The internet has been abuzz the last several days as news of Sony Pictures’ servers being hacked, reportedly by North Koreans, hit the circuit, with Sony representatives stating that they had been locked out of many of their own computers and social media accounts, as well as several major motion pictures being stolen and distributed through online resources.
As it turns out, though, a Sony Pictures employee accidentally spilled the beans, when he let it slip to a reporter that the ‘hacking’ was all staged, and that the films that were released to the internet, including the remake of Annie and the bio-pic To Write Love on Her Arms, were expected to be ‘giant pieces of shit’ that ‘no one would ever pay to see anyway.’
“The movies that were leaked, with the exception of the Brad Pitt movie Fury, are all movies no one has any interest in seeing anyway,” said the unnamed source. “Oh boy, a remake of Annie, a classic that everyone was sick of decades ago, with an ‘urban’ cast. Wow. The To Write Love on Her Arms movie – hell, I work at the studio, and even I don’t know what that is. Another Kat Dennings flick. Again, truly underwhelmed. That’s why the studio let these movies end up online.”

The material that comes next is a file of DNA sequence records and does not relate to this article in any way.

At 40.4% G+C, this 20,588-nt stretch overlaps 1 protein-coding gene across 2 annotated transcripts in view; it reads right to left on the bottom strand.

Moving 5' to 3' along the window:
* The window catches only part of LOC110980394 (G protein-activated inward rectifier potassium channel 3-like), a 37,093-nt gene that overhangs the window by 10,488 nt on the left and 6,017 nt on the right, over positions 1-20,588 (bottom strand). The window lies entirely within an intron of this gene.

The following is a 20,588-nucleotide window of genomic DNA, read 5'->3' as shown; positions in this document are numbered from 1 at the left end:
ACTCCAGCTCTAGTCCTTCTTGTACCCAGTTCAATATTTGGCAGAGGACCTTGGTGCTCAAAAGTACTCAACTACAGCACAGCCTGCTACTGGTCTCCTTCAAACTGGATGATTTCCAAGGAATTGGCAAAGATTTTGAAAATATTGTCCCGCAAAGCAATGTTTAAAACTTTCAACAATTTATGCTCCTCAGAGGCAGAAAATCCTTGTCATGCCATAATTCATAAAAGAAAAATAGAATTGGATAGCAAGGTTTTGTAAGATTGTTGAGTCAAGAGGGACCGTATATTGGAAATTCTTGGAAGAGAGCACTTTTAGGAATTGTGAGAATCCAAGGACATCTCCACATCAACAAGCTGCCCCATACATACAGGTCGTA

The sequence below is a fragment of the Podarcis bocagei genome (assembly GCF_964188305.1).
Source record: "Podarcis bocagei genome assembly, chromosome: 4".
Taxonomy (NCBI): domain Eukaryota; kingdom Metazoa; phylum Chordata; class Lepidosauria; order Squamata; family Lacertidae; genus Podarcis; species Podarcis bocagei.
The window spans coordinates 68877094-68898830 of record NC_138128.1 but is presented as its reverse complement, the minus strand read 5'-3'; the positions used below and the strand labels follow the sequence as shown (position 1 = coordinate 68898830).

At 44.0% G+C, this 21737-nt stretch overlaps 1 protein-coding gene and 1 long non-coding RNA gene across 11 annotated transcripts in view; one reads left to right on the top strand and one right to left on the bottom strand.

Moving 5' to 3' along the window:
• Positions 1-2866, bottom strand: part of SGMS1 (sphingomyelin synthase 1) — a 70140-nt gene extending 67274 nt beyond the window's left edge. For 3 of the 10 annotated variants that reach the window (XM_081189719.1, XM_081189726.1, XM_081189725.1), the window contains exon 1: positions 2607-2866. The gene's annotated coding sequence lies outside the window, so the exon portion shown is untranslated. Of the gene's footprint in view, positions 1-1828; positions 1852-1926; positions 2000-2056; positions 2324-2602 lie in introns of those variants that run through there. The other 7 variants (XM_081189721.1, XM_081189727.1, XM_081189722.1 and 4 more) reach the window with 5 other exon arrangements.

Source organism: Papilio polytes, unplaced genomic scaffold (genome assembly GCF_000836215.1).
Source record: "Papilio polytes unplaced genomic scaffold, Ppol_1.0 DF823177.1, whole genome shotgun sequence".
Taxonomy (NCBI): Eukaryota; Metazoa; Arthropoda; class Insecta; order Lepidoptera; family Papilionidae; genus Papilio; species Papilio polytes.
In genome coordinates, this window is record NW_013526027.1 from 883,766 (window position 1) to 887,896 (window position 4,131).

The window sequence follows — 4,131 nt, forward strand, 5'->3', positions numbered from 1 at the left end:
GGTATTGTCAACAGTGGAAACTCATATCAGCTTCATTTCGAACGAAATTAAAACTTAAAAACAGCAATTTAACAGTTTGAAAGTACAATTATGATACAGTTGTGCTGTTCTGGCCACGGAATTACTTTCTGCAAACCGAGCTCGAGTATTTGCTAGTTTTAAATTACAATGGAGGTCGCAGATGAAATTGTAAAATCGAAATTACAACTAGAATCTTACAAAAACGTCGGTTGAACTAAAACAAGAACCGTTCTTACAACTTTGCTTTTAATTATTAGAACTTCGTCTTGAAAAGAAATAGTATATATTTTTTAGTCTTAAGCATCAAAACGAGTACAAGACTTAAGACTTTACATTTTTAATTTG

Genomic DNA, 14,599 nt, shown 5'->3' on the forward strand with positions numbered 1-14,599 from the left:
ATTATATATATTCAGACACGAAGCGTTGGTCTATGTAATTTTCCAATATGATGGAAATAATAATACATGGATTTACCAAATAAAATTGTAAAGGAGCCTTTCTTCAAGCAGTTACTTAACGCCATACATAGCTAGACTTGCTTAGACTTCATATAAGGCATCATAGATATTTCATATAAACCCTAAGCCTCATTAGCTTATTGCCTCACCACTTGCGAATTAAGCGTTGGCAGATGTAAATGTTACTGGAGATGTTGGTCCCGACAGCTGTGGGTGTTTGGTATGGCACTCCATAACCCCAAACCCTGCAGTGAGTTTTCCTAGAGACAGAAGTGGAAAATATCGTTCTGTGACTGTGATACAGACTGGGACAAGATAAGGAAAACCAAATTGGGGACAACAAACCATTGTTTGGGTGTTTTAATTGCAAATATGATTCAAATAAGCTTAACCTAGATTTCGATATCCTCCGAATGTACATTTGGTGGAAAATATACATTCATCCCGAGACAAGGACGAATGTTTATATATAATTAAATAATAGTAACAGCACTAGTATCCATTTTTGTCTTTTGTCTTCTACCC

The source says that Sony executives hatched the scheme to hire a group of hackers to ‘infiltrate’ their systems and lock everyone out – that way even most people who work for them wouldn’t know it was just a ruse to drum up excitement for their films.
“I only found out because I overheard some studio heads talking. ‘My God, I can’t believe we’re actually giving away these movies!’ they were saying. With the holidays coming up, and Annie coming out nationwide, I think they wanted people to go see it. It’s weird how it works – if people think that something is worth stealing, then they’ll actually pay for it. Capitalism!”
Sony Executives could not be reached for comment.